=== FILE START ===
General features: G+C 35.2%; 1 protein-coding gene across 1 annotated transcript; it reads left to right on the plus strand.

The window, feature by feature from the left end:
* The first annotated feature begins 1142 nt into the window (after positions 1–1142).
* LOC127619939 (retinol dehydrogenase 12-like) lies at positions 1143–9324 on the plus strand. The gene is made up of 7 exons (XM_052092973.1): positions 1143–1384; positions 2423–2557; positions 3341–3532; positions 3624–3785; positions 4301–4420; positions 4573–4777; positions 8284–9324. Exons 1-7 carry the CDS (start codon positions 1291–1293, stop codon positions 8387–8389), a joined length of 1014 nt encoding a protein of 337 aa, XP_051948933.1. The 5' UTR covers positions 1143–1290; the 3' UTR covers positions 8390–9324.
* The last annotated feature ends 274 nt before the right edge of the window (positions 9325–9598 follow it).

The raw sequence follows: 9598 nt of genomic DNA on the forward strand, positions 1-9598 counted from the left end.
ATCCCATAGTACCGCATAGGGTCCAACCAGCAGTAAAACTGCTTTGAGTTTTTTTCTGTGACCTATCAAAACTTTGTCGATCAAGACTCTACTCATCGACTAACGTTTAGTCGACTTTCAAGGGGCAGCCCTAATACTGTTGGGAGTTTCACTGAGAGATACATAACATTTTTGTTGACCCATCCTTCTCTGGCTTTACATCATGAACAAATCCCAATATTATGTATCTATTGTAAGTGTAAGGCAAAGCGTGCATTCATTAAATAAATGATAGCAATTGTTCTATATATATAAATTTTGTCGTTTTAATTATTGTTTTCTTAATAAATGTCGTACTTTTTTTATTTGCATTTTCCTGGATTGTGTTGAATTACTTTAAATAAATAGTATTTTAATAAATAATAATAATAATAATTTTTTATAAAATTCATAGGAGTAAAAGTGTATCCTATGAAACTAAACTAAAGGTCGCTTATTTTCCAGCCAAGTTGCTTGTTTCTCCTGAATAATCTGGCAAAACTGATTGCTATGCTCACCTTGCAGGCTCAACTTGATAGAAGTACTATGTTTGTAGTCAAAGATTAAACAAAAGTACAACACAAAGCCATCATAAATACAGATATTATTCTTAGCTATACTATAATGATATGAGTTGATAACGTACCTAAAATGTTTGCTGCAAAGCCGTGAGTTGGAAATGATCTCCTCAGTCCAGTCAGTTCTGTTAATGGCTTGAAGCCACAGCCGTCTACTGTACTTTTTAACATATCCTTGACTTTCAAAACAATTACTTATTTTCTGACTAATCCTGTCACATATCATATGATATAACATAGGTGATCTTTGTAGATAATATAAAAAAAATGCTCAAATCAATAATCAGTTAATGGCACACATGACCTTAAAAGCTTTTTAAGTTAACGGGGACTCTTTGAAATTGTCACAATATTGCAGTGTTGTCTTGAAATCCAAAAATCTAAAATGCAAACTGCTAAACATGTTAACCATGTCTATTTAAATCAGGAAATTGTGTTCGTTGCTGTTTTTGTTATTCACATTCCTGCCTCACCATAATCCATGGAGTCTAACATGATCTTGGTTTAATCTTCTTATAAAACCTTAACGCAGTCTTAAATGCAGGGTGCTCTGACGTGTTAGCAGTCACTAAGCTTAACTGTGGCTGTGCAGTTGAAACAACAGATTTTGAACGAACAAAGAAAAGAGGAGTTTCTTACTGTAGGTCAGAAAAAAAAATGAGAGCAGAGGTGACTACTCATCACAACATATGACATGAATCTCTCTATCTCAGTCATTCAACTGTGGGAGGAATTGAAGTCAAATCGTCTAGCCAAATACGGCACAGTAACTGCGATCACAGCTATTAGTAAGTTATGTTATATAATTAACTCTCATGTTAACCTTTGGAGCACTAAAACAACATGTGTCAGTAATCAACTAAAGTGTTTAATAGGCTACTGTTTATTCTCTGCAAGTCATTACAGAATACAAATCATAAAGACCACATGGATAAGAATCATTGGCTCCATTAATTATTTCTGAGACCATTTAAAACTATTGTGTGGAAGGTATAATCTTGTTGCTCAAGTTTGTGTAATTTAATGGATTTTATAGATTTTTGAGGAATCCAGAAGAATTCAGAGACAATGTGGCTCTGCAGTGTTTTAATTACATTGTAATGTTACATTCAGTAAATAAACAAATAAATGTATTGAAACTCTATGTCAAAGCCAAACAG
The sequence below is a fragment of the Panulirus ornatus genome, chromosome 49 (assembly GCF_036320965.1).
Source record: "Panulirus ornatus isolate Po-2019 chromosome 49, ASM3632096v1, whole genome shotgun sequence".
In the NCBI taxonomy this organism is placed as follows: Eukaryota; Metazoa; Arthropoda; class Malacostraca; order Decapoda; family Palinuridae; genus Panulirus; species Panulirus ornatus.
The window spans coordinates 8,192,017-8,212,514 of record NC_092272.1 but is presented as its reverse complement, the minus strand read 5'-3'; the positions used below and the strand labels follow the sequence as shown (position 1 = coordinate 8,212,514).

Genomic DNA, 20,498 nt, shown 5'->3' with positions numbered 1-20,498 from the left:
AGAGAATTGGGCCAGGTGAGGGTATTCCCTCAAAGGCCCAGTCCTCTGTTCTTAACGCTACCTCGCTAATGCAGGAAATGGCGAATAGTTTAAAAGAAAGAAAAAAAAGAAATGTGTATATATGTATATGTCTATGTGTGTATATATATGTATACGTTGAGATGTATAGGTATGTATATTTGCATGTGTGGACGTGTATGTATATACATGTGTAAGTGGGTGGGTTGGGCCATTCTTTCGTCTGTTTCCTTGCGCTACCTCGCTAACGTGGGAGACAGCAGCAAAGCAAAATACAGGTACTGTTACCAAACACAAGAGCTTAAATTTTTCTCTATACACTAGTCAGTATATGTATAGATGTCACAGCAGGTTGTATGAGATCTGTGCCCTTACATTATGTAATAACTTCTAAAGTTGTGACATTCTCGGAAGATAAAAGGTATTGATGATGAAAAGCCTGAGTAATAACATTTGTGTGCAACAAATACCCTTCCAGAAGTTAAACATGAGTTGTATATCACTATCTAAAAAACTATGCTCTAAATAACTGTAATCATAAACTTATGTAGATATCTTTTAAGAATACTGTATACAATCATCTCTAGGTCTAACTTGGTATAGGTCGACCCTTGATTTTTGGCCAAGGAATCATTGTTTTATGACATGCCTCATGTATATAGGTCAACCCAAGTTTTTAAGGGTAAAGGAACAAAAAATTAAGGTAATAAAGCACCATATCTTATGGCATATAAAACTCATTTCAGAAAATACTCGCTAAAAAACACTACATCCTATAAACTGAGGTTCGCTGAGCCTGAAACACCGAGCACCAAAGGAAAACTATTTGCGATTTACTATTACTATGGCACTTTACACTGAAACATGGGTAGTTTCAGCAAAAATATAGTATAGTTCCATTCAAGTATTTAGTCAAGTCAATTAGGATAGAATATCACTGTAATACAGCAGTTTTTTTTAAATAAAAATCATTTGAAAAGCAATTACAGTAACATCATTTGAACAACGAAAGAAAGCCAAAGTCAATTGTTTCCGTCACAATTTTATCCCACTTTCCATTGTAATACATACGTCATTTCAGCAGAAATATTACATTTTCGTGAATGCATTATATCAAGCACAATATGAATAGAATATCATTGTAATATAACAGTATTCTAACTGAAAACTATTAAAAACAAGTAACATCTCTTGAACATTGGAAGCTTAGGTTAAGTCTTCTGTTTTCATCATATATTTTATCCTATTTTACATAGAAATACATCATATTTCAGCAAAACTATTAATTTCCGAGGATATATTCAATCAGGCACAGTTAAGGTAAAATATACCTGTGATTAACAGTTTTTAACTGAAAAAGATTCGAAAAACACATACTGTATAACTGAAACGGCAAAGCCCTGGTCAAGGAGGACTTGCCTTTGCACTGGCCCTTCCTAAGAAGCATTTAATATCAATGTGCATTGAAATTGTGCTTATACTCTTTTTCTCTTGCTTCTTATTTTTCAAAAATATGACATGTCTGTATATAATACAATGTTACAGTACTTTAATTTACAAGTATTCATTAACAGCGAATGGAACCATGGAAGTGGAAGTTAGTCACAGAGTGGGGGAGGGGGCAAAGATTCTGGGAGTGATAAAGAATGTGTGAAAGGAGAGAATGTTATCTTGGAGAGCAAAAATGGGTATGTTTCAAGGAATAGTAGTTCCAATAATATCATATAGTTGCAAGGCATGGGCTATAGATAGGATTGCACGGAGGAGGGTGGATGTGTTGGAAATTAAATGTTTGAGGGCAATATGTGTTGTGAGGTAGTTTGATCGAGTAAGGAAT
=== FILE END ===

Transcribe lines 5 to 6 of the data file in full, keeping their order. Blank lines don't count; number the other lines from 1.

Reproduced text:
* The last annotated feature ends 274 nt before the right edge of the window (positions 9325–9598 follow it).

The raw sequence follows: 9598 nt of genomic DNA on the forward strand, positions 1-9598 counted from the left end.